The idea went dormant for a bit. The group wanted to give the administration a chance to make things right. But by January 2016, shortly before Martin Luther King Day, Noel and her friend Kylie Webster-Cazeau felt they couldn't wait any longer.
With the help of a few notes and a smartphone, the students started recording.
"We are here today to make our voices heard," they said in the video. "To show BLS administration and everyone that we refuse to be silenced."
The students went on to list several ways they experienced racism at school and what they saw as administrators' inaction, and urged viewers to amplify the message and share their own experiences on social media with the tag #BlackAtBLS.
Noel said when they posted the video online she and Webster-Cazeau were hoping that, at best, it would spread among friends and alumni. Instead, the video went viral across the city.
"It just spiraled into a life of its own," recalled Noel. The video got more than 34,000 views. The girls and BLS Black, were soon inundated with interview requests from local media and national outlets like The New York Times and CBS.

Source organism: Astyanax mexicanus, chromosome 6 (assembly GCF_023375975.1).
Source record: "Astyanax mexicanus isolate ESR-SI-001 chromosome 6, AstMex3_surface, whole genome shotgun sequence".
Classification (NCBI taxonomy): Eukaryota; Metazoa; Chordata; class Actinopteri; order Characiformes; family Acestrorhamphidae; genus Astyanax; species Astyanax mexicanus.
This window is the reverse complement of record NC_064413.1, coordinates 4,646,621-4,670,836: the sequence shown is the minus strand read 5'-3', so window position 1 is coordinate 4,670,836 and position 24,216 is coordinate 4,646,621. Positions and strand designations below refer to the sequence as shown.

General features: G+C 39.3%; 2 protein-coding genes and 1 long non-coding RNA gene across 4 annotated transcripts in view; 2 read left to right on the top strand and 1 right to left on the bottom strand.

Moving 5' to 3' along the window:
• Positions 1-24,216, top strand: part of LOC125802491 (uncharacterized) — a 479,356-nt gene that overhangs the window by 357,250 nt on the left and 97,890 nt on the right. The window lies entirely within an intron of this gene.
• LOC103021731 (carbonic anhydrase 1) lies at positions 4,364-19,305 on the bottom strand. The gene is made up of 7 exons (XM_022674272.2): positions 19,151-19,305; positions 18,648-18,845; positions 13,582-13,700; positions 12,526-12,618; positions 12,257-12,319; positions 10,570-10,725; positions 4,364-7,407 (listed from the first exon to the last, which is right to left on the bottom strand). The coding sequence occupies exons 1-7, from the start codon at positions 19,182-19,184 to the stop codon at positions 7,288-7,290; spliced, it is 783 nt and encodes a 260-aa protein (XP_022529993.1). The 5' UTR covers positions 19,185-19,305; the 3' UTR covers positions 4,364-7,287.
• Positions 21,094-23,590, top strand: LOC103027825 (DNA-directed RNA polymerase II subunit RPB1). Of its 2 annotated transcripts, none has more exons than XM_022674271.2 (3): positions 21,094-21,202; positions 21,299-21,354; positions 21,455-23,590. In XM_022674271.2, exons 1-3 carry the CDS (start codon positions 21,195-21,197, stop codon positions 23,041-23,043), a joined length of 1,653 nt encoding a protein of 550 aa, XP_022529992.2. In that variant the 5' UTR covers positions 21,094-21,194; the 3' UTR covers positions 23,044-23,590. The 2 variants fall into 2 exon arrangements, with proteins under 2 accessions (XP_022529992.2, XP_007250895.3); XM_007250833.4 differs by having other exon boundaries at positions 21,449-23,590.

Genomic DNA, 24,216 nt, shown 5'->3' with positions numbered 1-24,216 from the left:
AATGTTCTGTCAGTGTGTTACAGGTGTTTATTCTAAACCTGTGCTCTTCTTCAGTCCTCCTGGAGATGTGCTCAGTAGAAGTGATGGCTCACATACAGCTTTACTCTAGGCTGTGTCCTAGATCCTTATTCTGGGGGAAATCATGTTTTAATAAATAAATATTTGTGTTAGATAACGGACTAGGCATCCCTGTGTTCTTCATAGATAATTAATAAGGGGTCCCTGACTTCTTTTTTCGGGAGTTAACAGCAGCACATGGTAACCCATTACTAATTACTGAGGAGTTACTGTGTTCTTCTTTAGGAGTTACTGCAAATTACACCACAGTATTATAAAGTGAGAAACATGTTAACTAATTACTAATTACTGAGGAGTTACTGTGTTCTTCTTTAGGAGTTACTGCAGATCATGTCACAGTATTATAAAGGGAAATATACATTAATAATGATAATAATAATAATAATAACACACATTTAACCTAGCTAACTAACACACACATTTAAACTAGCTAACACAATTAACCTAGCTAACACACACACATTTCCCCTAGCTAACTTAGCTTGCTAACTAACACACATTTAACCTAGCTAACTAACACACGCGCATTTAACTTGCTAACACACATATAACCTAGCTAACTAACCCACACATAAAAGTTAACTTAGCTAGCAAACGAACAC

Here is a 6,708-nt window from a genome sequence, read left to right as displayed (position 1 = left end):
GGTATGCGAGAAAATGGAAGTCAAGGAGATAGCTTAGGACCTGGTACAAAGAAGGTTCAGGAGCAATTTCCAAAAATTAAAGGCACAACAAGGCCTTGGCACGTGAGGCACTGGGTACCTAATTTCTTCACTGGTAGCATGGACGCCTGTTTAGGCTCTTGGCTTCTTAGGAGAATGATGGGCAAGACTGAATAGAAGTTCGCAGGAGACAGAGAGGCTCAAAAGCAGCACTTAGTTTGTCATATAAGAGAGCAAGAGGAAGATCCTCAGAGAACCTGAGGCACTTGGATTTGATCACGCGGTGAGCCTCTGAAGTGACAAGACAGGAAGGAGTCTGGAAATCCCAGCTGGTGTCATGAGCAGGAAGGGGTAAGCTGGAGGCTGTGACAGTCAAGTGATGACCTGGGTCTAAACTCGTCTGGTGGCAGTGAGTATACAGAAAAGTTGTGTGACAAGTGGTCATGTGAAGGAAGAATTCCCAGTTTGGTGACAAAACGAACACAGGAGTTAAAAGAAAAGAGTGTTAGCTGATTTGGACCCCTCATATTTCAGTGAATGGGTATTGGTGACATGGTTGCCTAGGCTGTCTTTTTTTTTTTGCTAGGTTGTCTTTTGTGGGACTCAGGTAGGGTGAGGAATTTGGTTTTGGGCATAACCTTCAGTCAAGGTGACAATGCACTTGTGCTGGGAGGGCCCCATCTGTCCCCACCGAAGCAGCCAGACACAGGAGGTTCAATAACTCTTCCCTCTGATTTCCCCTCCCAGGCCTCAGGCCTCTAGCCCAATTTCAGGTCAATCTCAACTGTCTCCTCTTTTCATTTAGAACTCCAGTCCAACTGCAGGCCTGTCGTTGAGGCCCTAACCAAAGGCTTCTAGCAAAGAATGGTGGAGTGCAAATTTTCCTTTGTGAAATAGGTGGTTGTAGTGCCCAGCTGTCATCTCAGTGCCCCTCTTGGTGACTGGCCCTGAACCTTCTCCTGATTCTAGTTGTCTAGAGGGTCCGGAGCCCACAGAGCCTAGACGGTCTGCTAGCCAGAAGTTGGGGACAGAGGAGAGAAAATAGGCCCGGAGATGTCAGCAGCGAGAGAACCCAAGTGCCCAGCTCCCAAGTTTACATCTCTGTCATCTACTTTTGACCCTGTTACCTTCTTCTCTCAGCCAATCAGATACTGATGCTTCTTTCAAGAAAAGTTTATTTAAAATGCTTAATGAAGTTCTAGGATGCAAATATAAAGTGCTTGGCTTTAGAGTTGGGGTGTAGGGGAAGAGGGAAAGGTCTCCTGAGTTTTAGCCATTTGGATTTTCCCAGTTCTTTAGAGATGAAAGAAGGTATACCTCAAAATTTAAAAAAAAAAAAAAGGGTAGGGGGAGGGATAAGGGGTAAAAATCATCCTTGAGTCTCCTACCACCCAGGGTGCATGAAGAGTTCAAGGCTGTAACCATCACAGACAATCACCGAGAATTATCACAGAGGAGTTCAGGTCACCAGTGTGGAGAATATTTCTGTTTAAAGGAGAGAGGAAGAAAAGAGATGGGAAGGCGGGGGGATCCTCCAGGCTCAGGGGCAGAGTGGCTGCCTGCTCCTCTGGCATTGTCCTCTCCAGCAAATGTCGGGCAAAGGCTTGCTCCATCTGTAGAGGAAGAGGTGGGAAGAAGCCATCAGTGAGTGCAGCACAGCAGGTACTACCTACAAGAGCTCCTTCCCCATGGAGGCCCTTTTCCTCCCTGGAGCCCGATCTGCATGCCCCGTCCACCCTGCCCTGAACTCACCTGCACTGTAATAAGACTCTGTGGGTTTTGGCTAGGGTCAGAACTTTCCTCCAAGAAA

It was a lot to contend with, but ultimately, the students felt proud of their efforts.
"At the end of the day, no matter what was going on around us, we knew that if we had each other, we were going to be alright," she explained, saying that Kendrick Lamar's anthem "Alright" gave extra meaning to this sentiment. "We still made a difference."
And the effects of those efforts were significant. Boston Public Schools and the U.S. Attorney's office in Massachusetts quickly launched investigations into Boston Latin School's racial climate. District officials promised new trainings across all Boston schools. BLS's headmaster and assistant headmaster resigned.
Come late spring, the district concluded that BLS administrators failed to appropriately take action when presented with evidence of biased conduct. The U.S. attorney's report went a step further, saying that the school violated Title IV of the Civil Rights Act of 1964 for mishandling the response to allegations that a non-black student threatened to lynch a black classmate with an electrical cord.